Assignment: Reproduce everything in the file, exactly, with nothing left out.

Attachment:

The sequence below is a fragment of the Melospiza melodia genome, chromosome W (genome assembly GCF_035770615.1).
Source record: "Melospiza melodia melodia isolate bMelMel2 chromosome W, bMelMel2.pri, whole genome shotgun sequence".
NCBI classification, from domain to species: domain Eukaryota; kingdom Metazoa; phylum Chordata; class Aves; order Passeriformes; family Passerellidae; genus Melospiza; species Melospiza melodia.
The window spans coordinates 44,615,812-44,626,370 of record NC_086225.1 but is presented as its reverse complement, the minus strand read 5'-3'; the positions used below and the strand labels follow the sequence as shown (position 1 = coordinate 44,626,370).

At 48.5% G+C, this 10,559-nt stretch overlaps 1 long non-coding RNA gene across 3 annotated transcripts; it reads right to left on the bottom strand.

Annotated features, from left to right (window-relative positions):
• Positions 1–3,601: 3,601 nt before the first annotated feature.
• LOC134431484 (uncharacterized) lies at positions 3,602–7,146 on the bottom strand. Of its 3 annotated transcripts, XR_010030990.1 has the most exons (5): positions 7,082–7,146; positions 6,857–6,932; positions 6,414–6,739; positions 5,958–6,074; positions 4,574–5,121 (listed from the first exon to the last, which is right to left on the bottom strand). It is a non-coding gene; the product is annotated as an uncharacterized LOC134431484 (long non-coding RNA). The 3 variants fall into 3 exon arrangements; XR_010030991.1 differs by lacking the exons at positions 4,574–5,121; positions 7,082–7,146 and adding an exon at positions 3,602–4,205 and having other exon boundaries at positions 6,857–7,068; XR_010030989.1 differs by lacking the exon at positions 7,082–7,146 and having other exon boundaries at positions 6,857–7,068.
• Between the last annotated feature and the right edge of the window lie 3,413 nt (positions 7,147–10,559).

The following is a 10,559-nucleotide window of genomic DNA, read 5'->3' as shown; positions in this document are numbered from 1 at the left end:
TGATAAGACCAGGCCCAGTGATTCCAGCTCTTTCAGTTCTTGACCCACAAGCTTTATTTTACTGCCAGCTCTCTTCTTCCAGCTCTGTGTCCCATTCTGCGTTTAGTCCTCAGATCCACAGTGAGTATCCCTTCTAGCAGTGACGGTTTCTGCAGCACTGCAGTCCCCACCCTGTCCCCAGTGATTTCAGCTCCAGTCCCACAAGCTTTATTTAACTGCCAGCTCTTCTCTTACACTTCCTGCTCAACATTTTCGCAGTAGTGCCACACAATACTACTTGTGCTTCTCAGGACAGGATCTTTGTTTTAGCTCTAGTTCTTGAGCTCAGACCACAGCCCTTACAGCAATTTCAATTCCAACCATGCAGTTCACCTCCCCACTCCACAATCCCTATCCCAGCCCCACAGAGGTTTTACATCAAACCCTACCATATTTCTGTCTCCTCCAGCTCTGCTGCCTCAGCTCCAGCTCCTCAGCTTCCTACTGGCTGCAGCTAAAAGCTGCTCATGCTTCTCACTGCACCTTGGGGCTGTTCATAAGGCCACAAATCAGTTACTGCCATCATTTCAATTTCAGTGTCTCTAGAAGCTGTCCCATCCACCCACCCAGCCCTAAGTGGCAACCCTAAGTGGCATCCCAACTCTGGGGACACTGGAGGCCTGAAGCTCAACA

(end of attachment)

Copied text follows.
The sequence below is a fragment of the Melospiza melodia genome, chromosome W (genome assembly GCF_035770615.1).
Source record: "Melospiza melodia melodia isolate bMelMel2 chromosome W, bMelMel2.pri, whole genome shotgun sequence".
NCBI classification, from domain to species: domain Eukaryota; kingdom Metazoa; phylum Chordata; class Aves; order Passeriformes; family Passerellidae; genus Melospiza; species Melospiza melodia.
The window spans coordinates 44,615,812-44,626,370 of record NC_086225.1 but is presented as its reverse complement, the minus strand read 5'-3'; the positions used below and the strand labels follow the sequence as shown (position 1 = coordinate 44,626,370).

At 48.5% G+C, this 10,559-nt stretch overlaps 1 long non-coding RNA gene across 3 annotated transcripts; it reads right to left on the bottom strand.

Annotated features, from left to right (window-relative positions):
• Positions 1–3,601: 3,601 nt before the first annotated feature.
• LOC134431484 (uncharacterized) lies at positions 3,602–7,146 on the bottom strand. Of its 3 annotated transcripts, XR_010030990.1 has the most exons (5): positions 7,082–7,146; positions 6,857–6,932; positions 6,414–6,739; positions 5,958–6,074; positions 4,574–5,121 (listed from the first exon to the last, which is right to left on the bottom strand). It is a non-coding gene; the product is annotated as an uncharacterized LOC134431484 (long non-coding RNA). The 3 variants fall into 3 exon arrangements; XR_010030991.1 differs by lacking the exons at positions 4,574–5,121; positions 7,082–7,146 and adding an exon at positions 3,602–4,205 and having other exon boundaries at positions 6,857–7,068; XR_010030989.1 differs by lacking the exon at positions 7,082–7,146 and having other exon boundaries at positions 6,857–7,068.
• Between the last annotated feature and the right edge of the window lie 3,413 nt (positions 7,147–10,559).

The following is a 10,559-nucleotide window of genomic DNA, read 5'->3' as shown; positions in this document are numbered from 1 at the left end:
TGATAAGACCAGGCCCAGTGATTCCAGCTCTTTCAGTTCTTGACCCACAAGCTTTATTTTACTGCCAGCTCTCTTCTTCCAGCTCTGTGTCCCATTCTGCGTTTAGTCCTCAGATCCACAGTGAGTATCCCTTCTAGCAGTGACGGTTTCTGCAGCACTGCAGTCCCCACCCTGTCCCCAGTGATTTCAGCTCCAGTCCCACAAGCTTTATTTAACTGCCAGCTCTTCTCTTACACTTCCTGCTCAACATTTTCGCAGTAGTGCCACACAATACTACTTGTGCTTCTCAGGACAGGATCTTTGTTTTAGCTCTAGTTCTTGAGCTCAGACCACAGCCCTTACAGCAATTTCAATTCCAACCATGCAGTTCACCTCCCCACTCCACAATCCCTATCCCAGCCCCACAGAGGTTTTACATCAAACCCTACCATATTTCTGTCTCCTCCAGCTCTGCTGCCTCAGCTCCAGCTCCTCAGCTTCCTACTGGCTGCAGCTAAAAGCTGCTCATGCTTCTCACTGCACCTTGGGGCTGTTCATAAGGCCACAAATCAGTTACTGCCATCATTTCAATTTCAGTGTCTCTAGAAGCTGTCCCATCCACCCACCCAGCCCTAAGTGGCAACCCTAAGTGGCATCCCAACTCTGGGGACACTGGAGGCCTGAAGCTCAACA